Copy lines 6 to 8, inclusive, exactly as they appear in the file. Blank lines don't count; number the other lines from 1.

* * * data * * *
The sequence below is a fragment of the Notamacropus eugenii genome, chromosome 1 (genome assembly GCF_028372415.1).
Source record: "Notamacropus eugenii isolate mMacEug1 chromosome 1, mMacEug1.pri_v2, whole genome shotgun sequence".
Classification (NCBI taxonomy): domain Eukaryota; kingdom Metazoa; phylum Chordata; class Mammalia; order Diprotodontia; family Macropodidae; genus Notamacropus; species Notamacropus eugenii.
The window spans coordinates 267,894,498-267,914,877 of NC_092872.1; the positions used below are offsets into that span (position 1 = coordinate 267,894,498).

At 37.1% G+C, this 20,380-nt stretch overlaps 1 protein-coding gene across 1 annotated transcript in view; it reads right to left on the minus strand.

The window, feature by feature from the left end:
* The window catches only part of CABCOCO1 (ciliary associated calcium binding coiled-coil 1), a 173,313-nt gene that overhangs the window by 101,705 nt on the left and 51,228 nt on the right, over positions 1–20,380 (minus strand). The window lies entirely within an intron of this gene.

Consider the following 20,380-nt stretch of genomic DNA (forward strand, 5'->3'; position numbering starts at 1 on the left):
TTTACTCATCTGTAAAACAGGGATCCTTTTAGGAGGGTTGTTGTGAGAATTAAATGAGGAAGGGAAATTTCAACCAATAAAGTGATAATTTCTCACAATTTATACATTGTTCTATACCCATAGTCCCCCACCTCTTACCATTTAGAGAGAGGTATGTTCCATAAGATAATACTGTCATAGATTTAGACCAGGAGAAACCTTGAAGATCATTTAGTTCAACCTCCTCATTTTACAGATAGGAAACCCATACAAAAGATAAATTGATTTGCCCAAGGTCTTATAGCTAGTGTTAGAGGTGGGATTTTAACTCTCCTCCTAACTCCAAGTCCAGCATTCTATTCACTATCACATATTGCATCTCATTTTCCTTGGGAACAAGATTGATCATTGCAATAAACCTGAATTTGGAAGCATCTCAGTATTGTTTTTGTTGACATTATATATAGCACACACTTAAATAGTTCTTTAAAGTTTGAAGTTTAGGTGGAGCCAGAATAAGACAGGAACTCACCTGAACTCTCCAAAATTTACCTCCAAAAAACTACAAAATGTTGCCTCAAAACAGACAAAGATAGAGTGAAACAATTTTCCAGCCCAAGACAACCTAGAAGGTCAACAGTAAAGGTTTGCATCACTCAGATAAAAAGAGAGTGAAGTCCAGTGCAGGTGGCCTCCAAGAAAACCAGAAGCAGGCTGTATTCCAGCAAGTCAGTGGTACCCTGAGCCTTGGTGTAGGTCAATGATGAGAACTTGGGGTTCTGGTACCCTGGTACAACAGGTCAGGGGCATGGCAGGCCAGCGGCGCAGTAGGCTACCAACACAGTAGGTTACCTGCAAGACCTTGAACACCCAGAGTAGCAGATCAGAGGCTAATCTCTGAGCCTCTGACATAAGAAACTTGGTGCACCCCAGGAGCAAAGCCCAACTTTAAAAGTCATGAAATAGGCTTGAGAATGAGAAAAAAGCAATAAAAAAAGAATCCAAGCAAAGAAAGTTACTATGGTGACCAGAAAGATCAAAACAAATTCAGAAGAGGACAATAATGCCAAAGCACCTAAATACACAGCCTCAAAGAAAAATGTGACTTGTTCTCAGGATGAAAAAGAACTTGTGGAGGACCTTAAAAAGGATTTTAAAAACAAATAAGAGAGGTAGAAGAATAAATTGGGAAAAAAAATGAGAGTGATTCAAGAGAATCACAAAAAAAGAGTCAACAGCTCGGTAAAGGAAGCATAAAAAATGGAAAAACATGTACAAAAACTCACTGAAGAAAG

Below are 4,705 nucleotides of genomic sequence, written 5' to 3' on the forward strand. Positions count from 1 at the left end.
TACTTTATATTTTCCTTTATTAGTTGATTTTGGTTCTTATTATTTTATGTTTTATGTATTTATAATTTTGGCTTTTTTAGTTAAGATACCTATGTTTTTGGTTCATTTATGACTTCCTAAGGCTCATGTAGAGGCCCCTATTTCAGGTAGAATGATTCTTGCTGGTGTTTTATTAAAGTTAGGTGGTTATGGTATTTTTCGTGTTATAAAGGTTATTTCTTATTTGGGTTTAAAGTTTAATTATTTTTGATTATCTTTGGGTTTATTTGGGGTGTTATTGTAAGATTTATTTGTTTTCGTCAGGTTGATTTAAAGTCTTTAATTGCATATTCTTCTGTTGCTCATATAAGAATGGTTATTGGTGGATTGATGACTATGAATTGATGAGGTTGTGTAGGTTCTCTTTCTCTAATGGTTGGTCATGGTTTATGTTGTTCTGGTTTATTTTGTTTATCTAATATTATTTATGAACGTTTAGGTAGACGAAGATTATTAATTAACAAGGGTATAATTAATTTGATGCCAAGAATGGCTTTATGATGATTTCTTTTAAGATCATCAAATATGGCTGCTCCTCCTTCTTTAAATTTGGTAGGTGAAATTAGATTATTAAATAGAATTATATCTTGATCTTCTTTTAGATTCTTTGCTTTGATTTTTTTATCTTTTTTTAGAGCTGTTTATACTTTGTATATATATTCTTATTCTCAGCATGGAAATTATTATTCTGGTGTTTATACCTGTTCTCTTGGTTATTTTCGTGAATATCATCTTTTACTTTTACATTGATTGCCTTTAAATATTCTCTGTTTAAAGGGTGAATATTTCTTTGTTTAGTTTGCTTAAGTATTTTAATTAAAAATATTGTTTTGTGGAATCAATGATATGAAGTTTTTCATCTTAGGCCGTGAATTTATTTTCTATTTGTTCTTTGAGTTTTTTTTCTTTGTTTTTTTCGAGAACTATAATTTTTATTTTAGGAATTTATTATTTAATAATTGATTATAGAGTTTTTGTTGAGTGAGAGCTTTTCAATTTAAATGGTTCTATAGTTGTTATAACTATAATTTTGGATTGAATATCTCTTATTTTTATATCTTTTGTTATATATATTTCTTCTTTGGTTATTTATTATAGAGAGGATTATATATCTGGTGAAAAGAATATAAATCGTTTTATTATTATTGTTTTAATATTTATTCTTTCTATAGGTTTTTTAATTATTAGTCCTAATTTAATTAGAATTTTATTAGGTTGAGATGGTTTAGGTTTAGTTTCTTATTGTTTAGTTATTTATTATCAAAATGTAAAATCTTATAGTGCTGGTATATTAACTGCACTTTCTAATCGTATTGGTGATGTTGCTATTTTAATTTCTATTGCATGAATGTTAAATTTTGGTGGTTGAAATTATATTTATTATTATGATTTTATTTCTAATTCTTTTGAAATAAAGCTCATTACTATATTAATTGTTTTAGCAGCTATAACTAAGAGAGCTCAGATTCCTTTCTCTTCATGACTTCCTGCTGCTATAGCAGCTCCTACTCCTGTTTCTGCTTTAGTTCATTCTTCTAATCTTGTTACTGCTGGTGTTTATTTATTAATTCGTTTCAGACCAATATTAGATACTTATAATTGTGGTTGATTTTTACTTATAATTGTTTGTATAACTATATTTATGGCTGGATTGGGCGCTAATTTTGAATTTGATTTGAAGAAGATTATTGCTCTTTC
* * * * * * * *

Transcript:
The window, feature by feature from the left end:
* The window catches only part of CABCOCO1 (ciliary associated calcium binding coiled-coil 1), a 173,313-nt gene that overhangs the window by 101,705 nt on the left and 51,228 nt on the right, over positions 1–20,380 (minus strand). The window lies entirely within an intron of this gene.

Consider the following 20,380-nt stretch of genomic DNA (forward strand, 5'->3'; position numbering starts at 1 on the left):